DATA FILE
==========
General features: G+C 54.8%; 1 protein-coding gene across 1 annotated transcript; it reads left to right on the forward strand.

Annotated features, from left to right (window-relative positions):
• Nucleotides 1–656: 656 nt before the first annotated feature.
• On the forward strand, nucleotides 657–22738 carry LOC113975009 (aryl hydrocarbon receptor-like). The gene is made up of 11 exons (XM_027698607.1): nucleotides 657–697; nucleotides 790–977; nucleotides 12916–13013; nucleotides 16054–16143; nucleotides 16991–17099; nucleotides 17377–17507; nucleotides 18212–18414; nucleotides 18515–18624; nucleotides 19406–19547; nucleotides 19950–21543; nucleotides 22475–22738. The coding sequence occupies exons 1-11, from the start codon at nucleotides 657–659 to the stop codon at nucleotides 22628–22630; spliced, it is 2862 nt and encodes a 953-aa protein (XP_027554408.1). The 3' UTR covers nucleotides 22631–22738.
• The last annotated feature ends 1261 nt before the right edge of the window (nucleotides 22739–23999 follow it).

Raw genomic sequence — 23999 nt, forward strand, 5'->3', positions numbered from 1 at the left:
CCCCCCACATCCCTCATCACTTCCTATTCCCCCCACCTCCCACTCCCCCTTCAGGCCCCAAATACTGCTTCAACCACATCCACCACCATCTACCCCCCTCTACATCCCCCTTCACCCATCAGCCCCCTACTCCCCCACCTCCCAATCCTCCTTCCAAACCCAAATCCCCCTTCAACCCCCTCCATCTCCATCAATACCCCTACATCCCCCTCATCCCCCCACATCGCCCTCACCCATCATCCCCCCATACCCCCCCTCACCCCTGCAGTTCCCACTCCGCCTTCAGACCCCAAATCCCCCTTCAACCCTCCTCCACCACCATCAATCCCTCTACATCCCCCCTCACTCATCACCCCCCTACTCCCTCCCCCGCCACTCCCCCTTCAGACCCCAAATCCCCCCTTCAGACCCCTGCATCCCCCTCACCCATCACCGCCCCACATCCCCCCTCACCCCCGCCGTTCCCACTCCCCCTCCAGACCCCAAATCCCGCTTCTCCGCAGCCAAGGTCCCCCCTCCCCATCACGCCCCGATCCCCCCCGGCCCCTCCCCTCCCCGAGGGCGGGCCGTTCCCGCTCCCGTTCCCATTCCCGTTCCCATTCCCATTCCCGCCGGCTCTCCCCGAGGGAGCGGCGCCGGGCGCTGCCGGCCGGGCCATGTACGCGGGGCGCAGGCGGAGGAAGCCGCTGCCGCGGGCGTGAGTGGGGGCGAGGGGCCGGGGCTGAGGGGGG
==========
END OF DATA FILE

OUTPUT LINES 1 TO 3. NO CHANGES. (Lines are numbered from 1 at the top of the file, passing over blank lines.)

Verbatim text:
General features: G+C 54.8%; 1 protein-coding gene across 1 annotated transcript; it reads left to right on the forward strand.

Annotated features, from left to right (window-relative positions):
• Nucleotides 1–656: 656 nt before the first annotated feature.